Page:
Archbishop issues statement of solidarity on immigrationThe Catholic Telegraph 2013-08-29
Five hundred people gathered in Springfield, July 27, asking leaders in the House of Representatives to reform our broken immigration system.
People from all over the Archdiocese of Cincinnati, from Columbus and as far away as Lexington and Louisville, Ky. peacefully came together outside House Speaker John Boehner’s office to ask for comprehensive immigration reform. Father Ed Gearhart, pastor of St. Theresa of the Child Jesus Parish in Springfield, read Archbishop Dennis M. Schnurr’s statement of solidarity with those at the rally, encouraging those present:
The archbishop’s message, “We march with hope,” follows:
I am sorry that I personally cannot be with you today as you call upon our U.S. Congress to fix our nation’s broken immigration system. Please know that I stand in solidarity with you, our immigrant brothers and sisters. And I give thanks for what so many others of you do to care for migrants in our communities and to struggle to protect their God-given lives and dignities.
Earlier this month, the Holy Father, Pope Francis traveled to an island in the Mediterranean Sea to embrace a boat of migrants fleeing famine and oppression in Africa for a better life. They, like countless others, had no path to legal migration to Europe, and their most powerful ally was hope.They braved the unforgiving waves that had taken the lives of thousands of migrants before them.In a powerful message, the Holy Father told the world:
“These brothers and sisters of ours were trying to escape difficult situations to find some serenity and peace; they were looking for a better place for themselves and their families, but instead they found death. How often do such people fail to find understanding, fail to find acceptance, fail to find solidarity. And their cry rises up to God!
“In this globalized world, we have fallen into globalized indifference… Let us ask the Lord to remove the part of Herod that lurks in our hearts; let us ask the Lord for the grace to weep over our indifference, to weep over the cruelty of our world, of our own hearts, and of all those who in anonymity make social and economic decisions which open the door to tragic situations like this.” (Homily, July 8, 2013)
So today, in our own country, we are mindful of the thousands of migrants who have died crossing our own borders, seeking life. With no choice to feed themselves and their families in their home countries, men, women and children risk their lives crossing a desert wasteland, because there are no legal paths to migration andall less dangerous paths ofentry have been blocked.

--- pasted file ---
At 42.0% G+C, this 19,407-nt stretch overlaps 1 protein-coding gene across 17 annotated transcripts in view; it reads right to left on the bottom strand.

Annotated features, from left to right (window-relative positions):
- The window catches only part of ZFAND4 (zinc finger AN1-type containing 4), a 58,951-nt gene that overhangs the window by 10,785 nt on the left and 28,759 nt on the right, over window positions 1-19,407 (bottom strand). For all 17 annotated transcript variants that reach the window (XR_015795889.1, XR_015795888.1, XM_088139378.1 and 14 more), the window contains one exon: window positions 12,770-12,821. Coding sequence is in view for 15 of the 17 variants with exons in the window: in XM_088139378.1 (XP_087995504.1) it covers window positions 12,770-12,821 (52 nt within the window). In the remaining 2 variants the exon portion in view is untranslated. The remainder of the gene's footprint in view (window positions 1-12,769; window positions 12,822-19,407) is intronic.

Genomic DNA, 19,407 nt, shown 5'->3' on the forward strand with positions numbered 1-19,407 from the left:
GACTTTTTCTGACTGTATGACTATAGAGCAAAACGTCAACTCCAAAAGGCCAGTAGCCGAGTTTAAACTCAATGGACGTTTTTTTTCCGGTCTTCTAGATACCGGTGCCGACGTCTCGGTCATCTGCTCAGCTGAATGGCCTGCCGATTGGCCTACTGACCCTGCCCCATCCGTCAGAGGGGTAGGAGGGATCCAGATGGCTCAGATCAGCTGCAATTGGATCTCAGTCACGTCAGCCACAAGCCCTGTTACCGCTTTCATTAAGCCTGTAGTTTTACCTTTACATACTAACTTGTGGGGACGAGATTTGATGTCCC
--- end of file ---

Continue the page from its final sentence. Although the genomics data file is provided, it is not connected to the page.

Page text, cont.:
In our parishes, our schools and our social service agencies, we worship, learn and live beside more recent immigrants to our land.Consequently, our hearts also go out to the families torn apart by our out-of-balance immigration system.We are sensitive to the fears of the many undocumented residents hiding in the shadows.Too many of them end up being exploited by unscrupulous employers who take advantage of their status.And many others avoid reporting being victims of crime to the proper authorities, because they don’t want to be separated from their loved ones.
In addition, our current immigration laws challenge everyone’s confidence that our system sensibly regulates the flow of migrants and keeps us safe from threats of terrorism, violence, drug-trafficking, and other criminal activities.We must be a nation of laws, but laws that make sense and don’t cause undue suffering.We applaud those local public officials and police departments who, despite this broken system, forge bridges of trust with immigrant communities.Yet ultimately, we believe only comprehensive immigration reform can bring back a sense of law and order and better safeguard the God-given human dignity of those seeking a better life.
We hope and pray that the U.S. House of Representatives and its leaders will advance the cause of comprehensive immigration reform that allows our nation to protect its borders and provides for family reunification, stronger workers’ rights, and pathways to citizenship. Should they fail, should they vote for the status quo, then no one wins — not migrants or their families, not law enforcement, not our economy or communities, not America.
So today, we march with hope.Let us be inspired by the same kind of hope for a better future that drives migrants across seas and deserts;the same kind of hope that drove every immigrant, including many of our own ancestors, to this rich land since before our nation’s birth.Let us pray that Congress and the Administration will restore law and order and courageously welcome those whom we have called strangers as our nation’s own.
Most Rev. Dennis M. Schnurr
Archbishop of Cincinnati
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The Catholic Telegraph
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